My #BeReal guest today is Matthew Blashill.
When I think of good guys, Matthew is always on that list. He has a beautiful heart, a wonderful imagination, and he is a loving husband and father. OK this may sound like a eulogy but he is very much alive and I am so very grateful for that.
He didn’t know I was posting this today so maybe we can share it like crazy and surprise him with lots of bloggy love. Better yet follow his blog and write lots of good things on his many wonderful posts!
Please welcome Matthew to this series and show a good guy some love!
I can’t remember a time when I liked school. Sure, there were moments, and teachers, and friends I liked, but the day-in and day-out grind of being there and being forced to “learn” always bothered me. I wanted to be on the soccer field. I wanted to be climbing trees and rocks. I wanted to be in the mountains. I’m not saying that a structured early education isn’t important, it is, but I will argue that my most important education came from the experiences I had away from school.
I can’t remember being taught how to fire my dad’s rifle, so let’s say that happened when I was five. I learned how to drive a stick shift when I was eight. I went on my first backpacking trip when I was nine. I made to the top of Mount Whitney (the first time) when I was 11. I did my first real drinking at 17. I still own and drive the first car I bought in college. I was married on a mountain, on 18 feet of snow, at 27. I became a father at 31. I’ve held 11 jobs with nine employers under 10 bosses in 16 years.
I’ve lived in the desert and at the beach. I’ve boarded down sand dunes and snow-packed slopes. I’ve seen the mesas in New Mexico at sunrise. I’ve seen Mount Rushmore at sunset. I’ve walked on glaciers. I’ve dipped my toes in the Pacific and the Atlantic. I haven’t been to nearly enough of the important landmarks in the United States but I’ve made a good start. I’ve been to Canada, Mexico, England and France.
I’ve seen beauty and pain. I’ve written them both. I’ve internalized them as well. I don’t always do the right thing. I don’t always care. I’ve cried from happiness and sadness. I’ve cried from exhaustion too. I’ve celebrated accomplishments that meant a lot to me and those that meant a lot to others as well. I’ve fretted over regrets. I’ve never claimed to be perfect. I’ve never wanted to be perfect. I’ve claimed to not care about being popular as a hopeful lie and bid to actually become popular. I’ve claimed I write for myself as a hopeful lie and ruse to trick myself into believing it. I’ve been obsessive, abusive, cowardly, aloof, elitist, sexist, racist, and on and on. I’ve been nurturing, supportive, loyal, brave, respectful, empathetic, protective, and on and on.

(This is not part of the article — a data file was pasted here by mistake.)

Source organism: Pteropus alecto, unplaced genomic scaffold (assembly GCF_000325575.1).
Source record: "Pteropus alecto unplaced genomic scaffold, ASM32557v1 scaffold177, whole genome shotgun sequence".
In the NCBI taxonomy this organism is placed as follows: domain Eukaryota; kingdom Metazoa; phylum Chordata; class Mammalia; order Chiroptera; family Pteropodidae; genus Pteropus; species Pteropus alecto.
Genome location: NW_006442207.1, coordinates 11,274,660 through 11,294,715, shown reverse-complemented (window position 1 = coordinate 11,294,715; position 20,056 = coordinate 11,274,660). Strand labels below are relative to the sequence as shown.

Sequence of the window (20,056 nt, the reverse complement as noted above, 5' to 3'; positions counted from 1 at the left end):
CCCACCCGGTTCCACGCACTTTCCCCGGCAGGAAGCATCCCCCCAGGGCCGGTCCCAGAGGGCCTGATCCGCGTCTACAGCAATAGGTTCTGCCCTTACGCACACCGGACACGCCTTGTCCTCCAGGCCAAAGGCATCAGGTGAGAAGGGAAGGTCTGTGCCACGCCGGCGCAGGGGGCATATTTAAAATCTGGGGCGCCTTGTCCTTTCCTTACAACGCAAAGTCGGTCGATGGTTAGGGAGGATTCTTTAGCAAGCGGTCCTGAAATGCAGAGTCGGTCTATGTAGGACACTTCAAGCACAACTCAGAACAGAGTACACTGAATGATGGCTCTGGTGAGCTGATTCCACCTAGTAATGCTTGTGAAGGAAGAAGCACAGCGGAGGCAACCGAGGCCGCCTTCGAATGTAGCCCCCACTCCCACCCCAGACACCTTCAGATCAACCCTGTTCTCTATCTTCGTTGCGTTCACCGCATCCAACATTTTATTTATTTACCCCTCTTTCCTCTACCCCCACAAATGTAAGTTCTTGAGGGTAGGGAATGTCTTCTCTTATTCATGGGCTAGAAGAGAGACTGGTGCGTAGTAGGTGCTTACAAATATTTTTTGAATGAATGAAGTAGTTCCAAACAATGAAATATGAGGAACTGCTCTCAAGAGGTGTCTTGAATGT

I’ve been a student of the world: observing my family, friends, and acquaintances, along with my own actions and thoughts, to learn what it means to be alive, to be good, to be real. Though the path will definitely be meandering, and I may not always choose to stay on course, it is a quest that I will pursue until my final breath.
What does it mean to you to be real?
A friend of mine from college is the most real person I’ve ever known. He doesn’t cave to societal norms. He doesn’t care what other people think about him. He does what he thinks to be right in every situation without thought to how his actions will be received by anyone else. He is a model of being real even though it sometimes means people blame him of being rude (because he is) or naïve (because he is) or selfish (because he is). And, isn’t that naturally part of being real? If you pare away all our modified behaviors because we are concerned with how others will perceive us, we are bound to act rudely, naively and selfishly at times. Despite the importance of being real, I struggle to accept that aspect of it, and that’s okay too, that’s just me being real.
What do you think most people think about you by just seeing your picture?
Skinny. Nerd. Lanky. Silly. This is a hard question for me, because I still picture myself as the scrawny introverted kid from middle school who was bullied. Sometimes I think I’m what passes for handsome, but not often. I’m not muscular. I have no chin. My nose is too big. My hairline is receding. My waistline is expanding. I know I clean up nice, but people rarely see me like that.
And what would people be most surprised to learn about you?
Where do I even start with this one? I think people see me as this “nice guy,” empath, who cares for others deeply, and they aren’t wrong. But, there are often conceptions about that sort of person, and I definitely don’t fall into those linked notions. I’ve voted Libertarian in the last couple elections and Republican in everyone before that since I was old enough to vote. How heartless of me, right? Well, haven’t we already established that I’m a caring individual and I take care of those I love? I guess I’m not heartless after all. I just think the federal government shouldn’t be responsible for things that are better handled by families, neighbors, communities, etc… on a more local scale. What’s the other argument for people who vote the way I do? Ah, yes, if they aren’t heartless they must be ignorant. Well, you are allowed your opinion, but that doesn’t mean I have to give it any credence.
After studying psychology in college and then getting lost in Corporate America for a few years, Matt realized he had a bunch of words trapped in his head that needed to be released. His stories range from fantasy to westerns and from silly to disturbing. In between larger writing projects you can follow along with the rest of his words, wherever they lead, on his blog: thematticuskingdom.wordpress.com.